If you are looking for a quality fishing experience with big trout and other game fish, and no pressure to bring home fish for dinner, this might be the spot for you.
Munn Lake is fairly unique among Thurston County fishing lakes in that it’s entirely catch-and-release with several other rules that make it a nice little sport angling paradise.
If you want to find reliable fly fishing (or lure fishing) near Olympia, Tumwater or Lacey, it’s only about 10 minutes away at Munn Lake
Munn Lake isn’t heavily stocked, but it doesn’t need to be to maintain good fishing.
For one thing, it’s only about 30 acres in size. And, remember that anglers are required to release all fish to grow and fight another day.
Besides strict catch-and-release rules for ALL fish species, selective gear rules apply at Munn, meaning anglers must fish with artificial flies and lures, and no bait may be used.
WDFW doesn’t allow any bait fishing because it helps improve fish survival. Fish tend to swallow baits more deeply, causing more fatal hookups.
All flies and lures also must have single, barbless hooks.
Remember that WDFW’s definition of bait includes scents and flavorings, so don’t use scented lures that are popular in some spots.
You also can’t fish with two poles here.
Definitely read the WDFW regulations carefully for other rules or updates, as this is a highly regulated lake.
Finally, leave your big boats at home because you can’t use any gas motors at Munn. Electric and human-powered craft are a good idea here, though, if you want to reach many more fish.
The Washington Department of Fish and Wildlife stocks the lake with both rainbows and cutthroat trout.
Often the rainbows are the agency’s extra large “jumbo” trout and even a few brood stock trout, all hefty fish that can put up a good fight. These can be stocked both in spring and fall, and rainbow to 20 inches or longer are not uncommon here.
And then WDFW also plants a modest number of catchable-sized cutthroat trout, which can grow larger on natural food found there. The recent stocking plan called for several hundred of these stocked in November.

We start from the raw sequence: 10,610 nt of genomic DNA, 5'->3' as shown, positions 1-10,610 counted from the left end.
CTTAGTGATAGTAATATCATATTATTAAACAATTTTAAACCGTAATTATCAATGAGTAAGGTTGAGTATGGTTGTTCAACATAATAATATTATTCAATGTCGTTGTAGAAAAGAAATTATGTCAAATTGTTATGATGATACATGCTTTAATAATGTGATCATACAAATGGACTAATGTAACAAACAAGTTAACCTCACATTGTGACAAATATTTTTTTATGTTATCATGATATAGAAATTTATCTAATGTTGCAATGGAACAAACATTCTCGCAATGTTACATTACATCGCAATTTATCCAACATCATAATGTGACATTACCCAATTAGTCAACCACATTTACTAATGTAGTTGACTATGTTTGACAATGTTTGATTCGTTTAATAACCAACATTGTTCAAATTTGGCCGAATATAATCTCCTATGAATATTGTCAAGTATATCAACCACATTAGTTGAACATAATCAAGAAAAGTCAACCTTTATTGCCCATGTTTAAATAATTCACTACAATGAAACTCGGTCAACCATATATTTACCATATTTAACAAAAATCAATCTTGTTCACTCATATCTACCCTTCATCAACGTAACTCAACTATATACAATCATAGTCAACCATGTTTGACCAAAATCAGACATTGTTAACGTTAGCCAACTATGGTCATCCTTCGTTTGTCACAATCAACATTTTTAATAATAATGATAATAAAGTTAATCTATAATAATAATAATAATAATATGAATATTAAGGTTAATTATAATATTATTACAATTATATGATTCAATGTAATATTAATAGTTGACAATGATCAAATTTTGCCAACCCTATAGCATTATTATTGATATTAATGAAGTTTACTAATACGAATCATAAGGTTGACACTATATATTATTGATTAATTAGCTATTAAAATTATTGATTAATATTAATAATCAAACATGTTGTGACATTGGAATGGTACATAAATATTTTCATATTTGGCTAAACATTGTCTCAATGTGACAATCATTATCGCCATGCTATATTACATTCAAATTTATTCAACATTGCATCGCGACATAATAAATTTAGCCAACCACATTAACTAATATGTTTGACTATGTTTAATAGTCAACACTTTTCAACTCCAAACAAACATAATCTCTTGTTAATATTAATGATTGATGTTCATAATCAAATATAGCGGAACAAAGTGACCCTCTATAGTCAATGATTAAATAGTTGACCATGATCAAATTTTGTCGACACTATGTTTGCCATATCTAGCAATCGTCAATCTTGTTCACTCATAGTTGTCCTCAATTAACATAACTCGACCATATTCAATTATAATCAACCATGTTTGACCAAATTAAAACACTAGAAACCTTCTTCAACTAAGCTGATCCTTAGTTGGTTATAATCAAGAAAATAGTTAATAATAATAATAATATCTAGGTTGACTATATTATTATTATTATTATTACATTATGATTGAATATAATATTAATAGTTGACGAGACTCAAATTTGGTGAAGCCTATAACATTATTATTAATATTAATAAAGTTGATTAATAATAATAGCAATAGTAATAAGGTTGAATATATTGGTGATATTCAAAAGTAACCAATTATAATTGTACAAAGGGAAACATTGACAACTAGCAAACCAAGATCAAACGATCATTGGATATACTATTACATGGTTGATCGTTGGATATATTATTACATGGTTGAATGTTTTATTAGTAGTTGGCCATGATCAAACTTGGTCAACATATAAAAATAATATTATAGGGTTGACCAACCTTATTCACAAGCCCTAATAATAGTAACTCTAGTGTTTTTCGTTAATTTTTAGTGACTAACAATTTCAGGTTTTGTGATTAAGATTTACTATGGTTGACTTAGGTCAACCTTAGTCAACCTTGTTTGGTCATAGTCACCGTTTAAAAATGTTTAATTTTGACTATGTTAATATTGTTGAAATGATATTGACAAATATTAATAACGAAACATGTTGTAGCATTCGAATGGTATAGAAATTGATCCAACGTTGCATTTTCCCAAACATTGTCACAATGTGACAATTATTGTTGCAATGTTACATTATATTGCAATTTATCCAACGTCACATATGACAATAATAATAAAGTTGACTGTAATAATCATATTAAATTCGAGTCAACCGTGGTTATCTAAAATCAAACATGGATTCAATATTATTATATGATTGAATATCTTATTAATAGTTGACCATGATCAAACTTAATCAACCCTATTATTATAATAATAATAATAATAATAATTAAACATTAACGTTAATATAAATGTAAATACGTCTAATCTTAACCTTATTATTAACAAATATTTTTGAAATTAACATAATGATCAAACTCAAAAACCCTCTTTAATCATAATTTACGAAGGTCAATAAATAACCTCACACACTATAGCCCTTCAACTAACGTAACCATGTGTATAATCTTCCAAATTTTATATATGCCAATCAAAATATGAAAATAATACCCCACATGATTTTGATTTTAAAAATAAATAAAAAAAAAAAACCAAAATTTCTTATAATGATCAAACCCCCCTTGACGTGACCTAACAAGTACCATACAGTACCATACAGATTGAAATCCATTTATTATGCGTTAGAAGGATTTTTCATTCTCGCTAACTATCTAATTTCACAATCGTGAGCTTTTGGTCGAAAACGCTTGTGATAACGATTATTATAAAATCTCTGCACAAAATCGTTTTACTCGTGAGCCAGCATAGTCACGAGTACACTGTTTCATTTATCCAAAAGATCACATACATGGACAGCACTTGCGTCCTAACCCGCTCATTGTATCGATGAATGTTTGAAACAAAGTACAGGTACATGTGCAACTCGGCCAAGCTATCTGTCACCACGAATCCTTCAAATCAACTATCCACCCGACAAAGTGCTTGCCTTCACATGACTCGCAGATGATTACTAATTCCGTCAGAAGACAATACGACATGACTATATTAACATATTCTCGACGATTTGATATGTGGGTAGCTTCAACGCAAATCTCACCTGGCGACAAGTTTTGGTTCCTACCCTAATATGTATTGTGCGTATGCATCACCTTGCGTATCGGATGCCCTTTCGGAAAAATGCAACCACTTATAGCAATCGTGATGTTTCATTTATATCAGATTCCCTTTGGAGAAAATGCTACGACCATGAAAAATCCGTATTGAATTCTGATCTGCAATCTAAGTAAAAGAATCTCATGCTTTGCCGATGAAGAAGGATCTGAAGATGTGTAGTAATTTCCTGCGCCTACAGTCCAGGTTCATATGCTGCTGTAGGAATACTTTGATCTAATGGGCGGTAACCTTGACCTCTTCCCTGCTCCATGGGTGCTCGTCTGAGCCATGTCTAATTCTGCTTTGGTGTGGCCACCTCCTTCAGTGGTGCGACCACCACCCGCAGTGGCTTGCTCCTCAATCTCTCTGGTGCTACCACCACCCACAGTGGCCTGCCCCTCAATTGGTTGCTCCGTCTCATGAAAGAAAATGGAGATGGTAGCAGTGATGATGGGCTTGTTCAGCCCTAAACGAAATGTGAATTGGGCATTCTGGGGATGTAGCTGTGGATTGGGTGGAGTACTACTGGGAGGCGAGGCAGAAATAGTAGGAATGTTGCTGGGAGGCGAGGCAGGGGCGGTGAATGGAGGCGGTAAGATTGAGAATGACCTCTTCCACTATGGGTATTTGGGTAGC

There have been brown trout stocked in Munn in the past, although recent WDFW stocking schedules don’t indicate recent plants. There might be a few around, and these fish can get quite large.
Both rainbows and cutthroats are excellent game fish for fly fishing, and fly anglers tend to like Munn, which despite its suburban location has plenty of undeveloped shoreline and aquatic weeds that support bug life.
You don’t have to be a fly casting master, either. Slowly trolling a sinking fly or using one beneath a float will catch fish with conventional rods and reels.
Trolling wobbling plugs can be good here for trout, and occasionally bass will hit various trout lures as well.
Bass and Panfish Fishing
Munn Lake also is home to naturally reproducing populations of largemouth bass, yellow perch, bluegill and crappie.
And yes, you even have to release the panfish you catch at Munn. The catch-and-release rule applies across the board here, so plan to go somewhere else to get ready for that perch and crappie fry.
Bass will strike a variety of lures that imitate their prey, which includes smaller fish, crayfish and frogs.
Fly anglers sometimes use larger flies such as streamers, buggers or others designed to imitate minnows, worms or leeches to catch bass.
Jigs, flies and smaller lures also can catch panfish, as long as they meet selective gear requirements.
Location and Access
Munn Lake is open year-round for fishing.
The lake’s primary access road is along 65th Avenue SE, just east of Henderson Boulevard SE. It’s just northeast of the Olympia Regional Airport.
The only bank access is at the north end of the lake near the boat launch.
A small watercraft or float tube (remember, no gas motors) will serve you really well here to reach more fish or even employ some slow-trolling techniques with lures or flies.
Nearby Susan Lake, connected by a narrow channel, is much tinier, has some warmwater fishing and possibly a few trout swimming in, and also has the same selective gear and catch-and-release rules as Munn Lake.
Trails End Lake also is very close (just south) and at least reportedly has at some point been stocked with channel catfish. This one doesn’t have the same stringent regulations.